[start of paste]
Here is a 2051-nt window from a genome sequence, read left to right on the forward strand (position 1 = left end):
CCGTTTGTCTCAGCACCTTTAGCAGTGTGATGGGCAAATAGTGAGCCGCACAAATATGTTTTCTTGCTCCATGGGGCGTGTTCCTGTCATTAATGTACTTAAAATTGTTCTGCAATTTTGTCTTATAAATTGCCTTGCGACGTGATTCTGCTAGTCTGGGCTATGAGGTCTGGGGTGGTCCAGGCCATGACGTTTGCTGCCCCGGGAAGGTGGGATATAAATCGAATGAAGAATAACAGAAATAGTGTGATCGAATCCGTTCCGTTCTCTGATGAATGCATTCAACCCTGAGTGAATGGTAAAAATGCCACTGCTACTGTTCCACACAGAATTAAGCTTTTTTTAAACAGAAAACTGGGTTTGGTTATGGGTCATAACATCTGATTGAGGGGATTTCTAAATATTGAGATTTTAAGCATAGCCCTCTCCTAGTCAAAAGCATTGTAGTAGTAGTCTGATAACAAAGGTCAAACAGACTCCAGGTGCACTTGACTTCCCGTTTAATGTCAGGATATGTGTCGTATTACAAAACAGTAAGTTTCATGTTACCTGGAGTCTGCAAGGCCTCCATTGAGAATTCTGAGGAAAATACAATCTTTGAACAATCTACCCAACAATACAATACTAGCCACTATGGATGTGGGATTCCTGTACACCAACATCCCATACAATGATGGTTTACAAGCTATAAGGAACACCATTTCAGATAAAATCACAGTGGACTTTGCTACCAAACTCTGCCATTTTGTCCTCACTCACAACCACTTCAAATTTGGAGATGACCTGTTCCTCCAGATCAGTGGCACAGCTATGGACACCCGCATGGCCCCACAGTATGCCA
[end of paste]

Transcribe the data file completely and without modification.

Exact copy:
Here is a 2051-nt window from a genome sequence, read left to right on the forward strand (position 1 = left end):
CCGTTTGTCTCAGCACCTTTAGCAGTGTGATGGGCAAATAGTGAGCCGCACAAATATGTTTTCTTGCTCCATGGGGCGTGTTCCTGTCATTAATGTACTTAAAATTGTTCTGCAATTTTGTCTTATAAATTGCCTTGCGACGTGATTCTGCTAGTCTGGGCTATGAGGTCTGGGGTGGTCCAGGCCATGACGTTTGCTGCCCCGGGAAGGTGGGATATAAATCGAATGAAGAATAACAGAAATAGTGTGATCGAATCCGTTCCGTTCTCTGATGAATGCATTCAACCCTGAGTGAATGGTAAAAATGCCACTGCTACTGTTCCACACAGAATTAAGCTTTTTTTAAACAGAAAACTGGGTTTGGTTATGGGTCATAACATCTGATTGAGGGGATTTCTAAATATTGAGATTTTAAGCATAGCCCTCTCCTAGTCAAAAGCATTGTAGTAGTAGTCTGATAACAAAGGTCAAACAGACTCCAGGTGCACTTGACTTCCCGTTTAATGTCAGGATATGTGTCGTATTACAAAACAGTAAGTTTCATGTTACCTGGAGTCTGCAAGGCCTCCATTGAGAATTCTGAGGAAAATACAATCTTTGAACAATCTACCCAACAATACAATACTAGCCACTATGGATGTGGGATTCCTGTACACCAACATCCCATACAATGATGGTTTACAAGCTATAAGGAACACCATTTCAGATAAAATCACAGTGGACTTTGCTACCAAACTCTGCCATTTTGTCCTCACTCACAACCACTTCAAATTTGGAGATGACCTGTTCCTCCAGATCAGTGGCACAGCTATGGACACCCGCATGGCCCCACAGTATGCCA